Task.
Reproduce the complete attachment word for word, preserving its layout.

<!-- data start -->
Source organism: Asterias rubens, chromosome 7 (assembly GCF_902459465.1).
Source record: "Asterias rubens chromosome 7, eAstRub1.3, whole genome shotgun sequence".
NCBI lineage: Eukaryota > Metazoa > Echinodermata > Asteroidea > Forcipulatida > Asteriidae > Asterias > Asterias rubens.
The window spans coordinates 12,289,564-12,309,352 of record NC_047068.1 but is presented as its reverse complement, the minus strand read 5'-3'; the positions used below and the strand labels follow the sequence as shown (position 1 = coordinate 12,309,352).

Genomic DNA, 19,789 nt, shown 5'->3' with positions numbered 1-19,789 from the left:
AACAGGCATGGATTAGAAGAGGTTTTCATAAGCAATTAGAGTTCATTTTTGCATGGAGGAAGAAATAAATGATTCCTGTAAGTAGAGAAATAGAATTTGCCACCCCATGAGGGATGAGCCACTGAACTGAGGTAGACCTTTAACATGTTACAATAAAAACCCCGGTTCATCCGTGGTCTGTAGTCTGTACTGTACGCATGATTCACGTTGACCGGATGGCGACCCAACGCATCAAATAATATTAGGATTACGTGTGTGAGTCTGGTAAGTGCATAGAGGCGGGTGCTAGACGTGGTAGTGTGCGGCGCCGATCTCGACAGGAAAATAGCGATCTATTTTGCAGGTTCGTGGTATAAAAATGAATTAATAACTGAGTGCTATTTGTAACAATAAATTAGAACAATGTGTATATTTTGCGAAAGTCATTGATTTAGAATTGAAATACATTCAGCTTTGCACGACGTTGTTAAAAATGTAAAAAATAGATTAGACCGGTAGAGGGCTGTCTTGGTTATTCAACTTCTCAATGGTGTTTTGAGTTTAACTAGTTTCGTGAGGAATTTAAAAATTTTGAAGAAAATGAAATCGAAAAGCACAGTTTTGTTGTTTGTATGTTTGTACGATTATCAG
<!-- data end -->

Source organism: Asterias rubens, chromosome 7 (assembly GCF_902459465.1).
Source record: "Asterias rubens chromosome 7, eAstRub1.3, whole genome shotgun sequence".
NCBI lineage: Eukaryota > Metazoa > Echinodermata > Asteroidea > Forcipulatida > Asteriidae > Asterias > Asterias rubens.
The window spans coordinates 12,289,564-12,309,352 of record NC_047068.1 but is presented as its reverse complement, the minus strand read 5'-3'; the positions used below and the strand labels follow the sequence as shown (position 1 = coordinate 12,309,352).

Genomic DNA, 19,789 nt, shown 5'->3' with positions numbered 1-19,789 from the left:
AACAGGCATGGATTAGAAGAGGTTTTCATAAGCAATTAGAGTTCATTTTTGCATGGAGGAAGAAATAAATGATTCCTGTAAGTAGAGAAATAGAATTTGCCACCCCATGAGGGATGAGCCACTGAACTGAGGTAGACCTTTAACATGTTACAATAAAAACCCCGGTTCATCCGTGGTCTGTAGTCTGTACTGTACGCATGATTCACGTTGACCGGATGGCGACCCAACGCATCAAATAATATTAGGATTACGTGTGTGAGTCTGGTAAGTGCATAGAGGCGGGTGCTAGACGTGGTAGTGTGCGGCGCCGATCTCGACAGGAAAATAGCGATCTATTTTGCAGGTTCGTGGTATAAAAATGAATTAATAACTGAGTGCTATTTGTAACAATAAATTAGAACAATGTGTATATTTTGCGAAAGTCATTGATTTAGAATTGAAATACATTCAGCTTTGCACGACGTTGTTAAAAATGTAAAAAATAGATTAGACCGGTAGAGGGCTGTCTTGGTTATTCAACTTCTCAATGGTGTTTTGAGTTTAACTAGTTTCGTGAGGAATTTAAAAATTTTGAAGAAAATGAAATCGAAAAGCACAGTTTTGTTGTTTGTATGTTTGTACGATTATCAG